Fig. 13.1
figure 1

Bottom topography in the Baltic Sea and selected Swedish and Finnish monitoring stations at Anholt East (AE), Bornholm Deep (BY5), Gotland Deep (BY15), LL07 in the Gulf of Finland, SR5 in the Bothnian Sea and F9 in the Bothnian Bay

2 Water Temperature

Projected change in seasonal and annual mean ensemble average SST is shown in Fig. 13.2. The projected change is greatest in the Bothnian Bay and Bothnian Sea during summer and in the Gulf of Finland during spring. According to the mini-ensemble, which is forced by the SRES A1B and A2 scenarios, summer SST could increase by about 2–4 °C in the southern and northern Baltic Sea, respectively. The north–south gradient in SST change is caused at least partly by the ice-albedo feedback, which increases SST sensitivity in the northern Baltic Sea (Meier et al. 2011d).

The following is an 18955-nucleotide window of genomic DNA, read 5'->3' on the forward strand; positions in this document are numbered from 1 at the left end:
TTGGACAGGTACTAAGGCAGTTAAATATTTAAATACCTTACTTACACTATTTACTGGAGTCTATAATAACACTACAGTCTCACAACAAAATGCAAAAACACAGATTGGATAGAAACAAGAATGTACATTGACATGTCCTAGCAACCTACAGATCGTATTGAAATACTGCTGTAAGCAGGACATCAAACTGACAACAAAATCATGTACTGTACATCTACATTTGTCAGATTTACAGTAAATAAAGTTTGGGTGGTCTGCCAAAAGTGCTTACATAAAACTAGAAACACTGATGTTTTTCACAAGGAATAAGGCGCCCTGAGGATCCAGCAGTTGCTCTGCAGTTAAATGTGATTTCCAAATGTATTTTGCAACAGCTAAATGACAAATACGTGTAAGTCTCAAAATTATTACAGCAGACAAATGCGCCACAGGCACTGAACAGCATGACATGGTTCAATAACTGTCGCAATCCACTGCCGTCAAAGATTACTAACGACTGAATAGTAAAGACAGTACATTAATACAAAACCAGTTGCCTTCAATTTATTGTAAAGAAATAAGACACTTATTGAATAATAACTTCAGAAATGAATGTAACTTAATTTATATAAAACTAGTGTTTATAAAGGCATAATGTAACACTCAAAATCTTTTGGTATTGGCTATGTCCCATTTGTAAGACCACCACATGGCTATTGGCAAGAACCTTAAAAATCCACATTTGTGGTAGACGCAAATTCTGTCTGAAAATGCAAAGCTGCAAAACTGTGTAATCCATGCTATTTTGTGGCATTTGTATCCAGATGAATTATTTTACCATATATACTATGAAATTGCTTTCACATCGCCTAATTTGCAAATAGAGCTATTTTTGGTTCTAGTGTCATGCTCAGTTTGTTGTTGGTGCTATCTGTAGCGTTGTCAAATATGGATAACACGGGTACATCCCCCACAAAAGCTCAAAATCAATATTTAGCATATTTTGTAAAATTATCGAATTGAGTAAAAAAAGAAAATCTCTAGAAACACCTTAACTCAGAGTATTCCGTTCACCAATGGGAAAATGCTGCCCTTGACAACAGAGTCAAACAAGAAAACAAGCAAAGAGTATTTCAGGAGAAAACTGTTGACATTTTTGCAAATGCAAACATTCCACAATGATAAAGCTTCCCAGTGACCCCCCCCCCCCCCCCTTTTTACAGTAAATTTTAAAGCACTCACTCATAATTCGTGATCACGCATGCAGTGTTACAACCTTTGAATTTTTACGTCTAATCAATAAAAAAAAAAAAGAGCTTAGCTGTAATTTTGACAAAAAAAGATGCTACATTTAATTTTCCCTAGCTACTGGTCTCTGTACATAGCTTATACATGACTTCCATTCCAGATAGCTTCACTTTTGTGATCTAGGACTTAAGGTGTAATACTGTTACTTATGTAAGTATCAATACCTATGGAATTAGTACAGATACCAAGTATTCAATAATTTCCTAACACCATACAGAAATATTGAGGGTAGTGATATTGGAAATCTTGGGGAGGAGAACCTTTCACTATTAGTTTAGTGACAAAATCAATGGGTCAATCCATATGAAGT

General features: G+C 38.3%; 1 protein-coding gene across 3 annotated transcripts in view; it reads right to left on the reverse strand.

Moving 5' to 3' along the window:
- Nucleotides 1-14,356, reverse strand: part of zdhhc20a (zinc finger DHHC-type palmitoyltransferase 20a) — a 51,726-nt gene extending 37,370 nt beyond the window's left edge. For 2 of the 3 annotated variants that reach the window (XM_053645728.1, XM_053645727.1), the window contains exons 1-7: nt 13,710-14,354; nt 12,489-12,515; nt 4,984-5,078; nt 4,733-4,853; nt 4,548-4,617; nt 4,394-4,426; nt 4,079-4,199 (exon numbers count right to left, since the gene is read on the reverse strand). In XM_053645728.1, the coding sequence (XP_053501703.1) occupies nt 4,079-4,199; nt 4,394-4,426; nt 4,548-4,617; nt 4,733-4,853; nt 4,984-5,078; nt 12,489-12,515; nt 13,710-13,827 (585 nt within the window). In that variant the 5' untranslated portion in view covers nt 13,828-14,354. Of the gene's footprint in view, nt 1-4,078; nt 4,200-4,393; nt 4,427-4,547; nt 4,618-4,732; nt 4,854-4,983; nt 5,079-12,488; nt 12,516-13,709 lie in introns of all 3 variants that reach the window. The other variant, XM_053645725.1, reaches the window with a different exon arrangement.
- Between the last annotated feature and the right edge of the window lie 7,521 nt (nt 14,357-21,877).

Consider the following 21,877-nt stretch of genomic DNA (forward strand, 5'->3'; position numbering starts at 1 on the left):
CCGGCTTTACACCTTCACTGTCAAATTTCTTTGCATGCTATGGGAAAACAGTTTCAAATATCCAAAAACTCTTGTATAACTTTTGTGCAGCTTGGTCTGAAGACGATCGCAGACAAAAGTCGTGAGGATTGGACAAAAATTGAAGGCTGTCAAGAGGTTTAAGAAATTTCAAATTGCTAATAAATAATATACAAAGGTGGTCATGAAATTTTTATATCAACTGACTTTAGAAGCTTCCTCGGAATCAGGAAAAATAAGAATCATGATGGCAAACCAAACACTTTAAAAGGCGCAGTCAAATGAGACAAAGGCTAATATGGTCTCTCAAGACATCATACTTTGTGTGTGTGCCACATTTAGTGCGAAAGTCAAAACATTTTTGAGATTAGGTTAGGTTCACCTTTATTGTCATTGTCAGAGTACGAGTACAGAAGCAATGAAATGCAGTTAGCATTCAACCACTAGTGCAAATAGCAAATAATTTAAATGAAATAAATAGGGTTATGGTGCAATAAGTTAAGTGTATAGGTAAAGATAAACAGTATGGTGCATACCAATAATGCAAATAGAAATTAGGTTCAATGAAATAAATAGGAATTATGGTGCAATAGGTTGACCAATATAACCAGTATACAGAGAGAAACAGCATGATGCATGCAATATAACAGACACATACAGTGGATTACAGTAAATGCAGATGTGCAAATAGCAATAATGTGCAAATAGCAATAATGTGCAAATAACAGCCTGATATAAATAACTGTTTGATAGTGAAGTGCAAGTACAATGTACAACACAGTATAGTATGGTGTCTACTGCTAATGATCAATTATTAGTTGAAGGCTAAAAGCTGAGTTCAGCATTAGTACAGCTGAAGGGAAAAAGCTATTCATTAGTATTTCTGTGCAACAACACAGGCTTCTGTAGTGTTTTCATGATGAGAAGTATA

Fig. 13.2
figure 2

Projected change in seasonal (a DJF, b MAM, c JJA, d SON) and e annual mean ensemble average SSTs for 2069–2098 relative to a baseline of 1978–2007. See Meier et al. (2012a)

The projected change in annual mean temperature at the six monitoring stations (Fig. 13.1) is 2–3 °C (surface water layers) and 0–2 °C (deep-water layers) (Fig. 13.3). At Anholt East in the Kattegat , temperatures in the deep-water remain unchanged due to the assumption in the scenario simulations that the vertical temperature and salinity profiles at the lateral boundaries in the Kattegat or Skagerrak (depending on the ocean model used) do not change over time. Sensitivity experiments showed that artificially fixing the boundary data does not affect the Baltic Sea interior (Meier 2002). This is because in the model even during major Baltic inflow events the inflowing water volume is smaller than that of the Kattegat surface layer. Because at the time scale of inflows, no water from outside the model domain is advected through the Danish straits into the Baltic Sea and because at this time scale, the heat budget of the Kattegat surface layer is controlled by vertical heat fluxes, water masses that flow into the Baltic Sea are usually realistically simulated.

Fig. 13.3
figure 3